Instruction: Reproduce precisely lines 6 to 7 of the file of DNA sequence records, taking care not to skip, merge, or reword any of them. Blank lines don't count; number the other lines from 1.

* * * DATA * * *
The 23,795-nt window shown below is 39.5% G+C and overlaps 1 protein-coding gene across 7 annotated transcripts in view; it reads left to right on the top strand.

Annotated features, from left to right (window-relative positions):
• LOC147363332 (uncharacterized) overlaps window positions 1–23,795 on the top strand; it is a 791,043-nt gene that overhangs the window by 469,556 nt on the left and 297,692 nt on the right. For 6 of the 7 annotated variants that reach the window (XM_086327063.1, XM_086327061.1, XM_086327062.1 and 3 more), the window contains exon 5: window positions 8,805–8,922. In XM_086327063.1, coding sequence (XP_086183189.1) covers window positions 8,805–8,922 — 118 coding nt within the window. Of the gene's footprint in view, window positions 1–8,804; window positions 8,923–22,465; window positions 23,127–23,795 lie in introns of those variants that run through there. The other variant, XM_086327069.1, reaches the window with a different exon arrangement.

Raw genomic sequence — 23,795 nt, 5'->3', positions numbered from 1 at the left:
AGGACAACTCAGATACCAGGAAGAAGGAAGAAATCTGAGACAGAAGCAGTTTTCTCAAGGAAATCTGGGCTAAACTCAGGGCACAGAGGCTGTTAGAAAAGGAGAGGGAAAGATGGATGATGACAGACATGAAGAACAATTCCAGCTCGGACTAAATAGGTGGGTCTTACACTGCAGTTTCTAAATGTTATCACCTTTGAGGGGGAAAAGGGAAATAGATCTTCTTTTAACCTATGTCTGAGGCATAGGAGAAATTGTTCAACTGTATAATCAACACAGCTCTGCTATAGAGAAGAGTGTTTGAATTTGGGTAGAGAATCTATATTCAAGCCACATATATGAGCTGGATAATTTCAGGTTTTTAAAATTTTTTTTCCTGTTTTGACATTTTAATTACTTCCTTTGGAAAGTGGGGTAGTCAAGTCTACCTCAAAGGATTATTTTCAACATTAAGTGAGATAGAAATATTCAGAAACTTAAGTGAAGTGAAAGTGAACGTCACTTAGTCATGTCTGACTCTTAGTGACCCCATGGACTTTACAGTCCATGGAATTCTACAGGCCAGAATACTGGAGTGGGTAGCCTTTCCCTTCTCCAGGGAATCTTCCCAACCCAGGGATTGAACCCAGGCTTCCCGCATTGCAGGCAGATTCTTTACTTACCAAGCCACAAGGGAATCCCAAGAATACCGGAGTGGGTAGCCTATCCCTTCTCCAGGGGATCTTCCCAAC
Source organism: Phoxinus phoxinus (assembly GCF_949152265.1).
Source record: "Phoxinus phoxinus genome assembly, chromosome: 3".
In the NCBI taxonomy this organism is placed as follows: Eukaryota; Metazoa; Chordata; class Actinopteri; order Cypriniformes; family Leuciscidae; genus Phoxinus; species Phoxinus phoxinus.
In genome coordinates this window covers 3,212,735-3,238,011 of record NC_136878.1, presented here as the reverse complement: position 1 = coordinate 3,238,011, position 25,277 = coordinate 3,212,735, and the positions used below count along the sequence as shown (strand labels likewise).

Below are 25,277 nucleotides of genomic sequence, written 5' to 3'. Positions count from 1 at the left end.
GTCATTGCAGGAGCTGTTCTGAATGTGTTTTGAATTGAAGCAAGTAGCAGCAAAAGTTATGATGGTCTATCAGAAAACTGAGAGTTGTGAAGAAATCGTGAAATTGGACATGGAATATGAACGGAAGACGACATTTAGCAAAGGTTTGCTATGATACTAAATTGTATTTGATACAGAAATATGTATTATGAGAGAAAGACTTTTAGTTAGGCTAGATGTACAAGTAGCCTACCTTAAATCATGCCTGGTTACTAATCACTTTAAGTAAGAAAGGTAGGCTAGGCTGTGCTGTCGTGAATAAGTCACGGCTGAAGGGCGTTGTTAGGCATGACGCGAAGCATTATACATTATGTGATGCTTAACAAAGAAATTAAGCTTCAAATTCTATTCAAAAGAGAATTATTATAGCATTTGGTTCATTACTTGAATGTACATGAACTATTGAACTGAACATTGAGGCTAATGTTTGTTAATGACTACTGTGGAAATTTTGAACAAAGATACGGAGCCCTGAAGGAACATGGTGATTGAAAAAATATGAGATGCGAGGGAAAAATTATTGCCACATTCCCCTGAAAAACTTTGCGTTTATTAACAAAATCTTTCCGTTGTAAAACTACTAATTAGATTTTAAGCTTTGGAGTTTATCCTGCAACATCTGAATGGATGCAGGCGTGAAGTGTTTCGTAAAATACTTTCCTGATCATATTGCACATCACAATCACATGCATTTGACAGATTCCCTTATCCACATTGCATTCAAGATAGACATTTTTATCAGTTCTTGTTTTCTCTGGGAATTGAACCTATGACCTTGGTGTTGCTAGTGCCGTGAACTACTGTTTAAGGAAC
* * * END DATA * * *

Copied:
Source organism: Phoxinus phoxinus (assembly GCF_949152265.1).
Source record: "Phoxinus phoxinus genome assembly, chromosome: 3".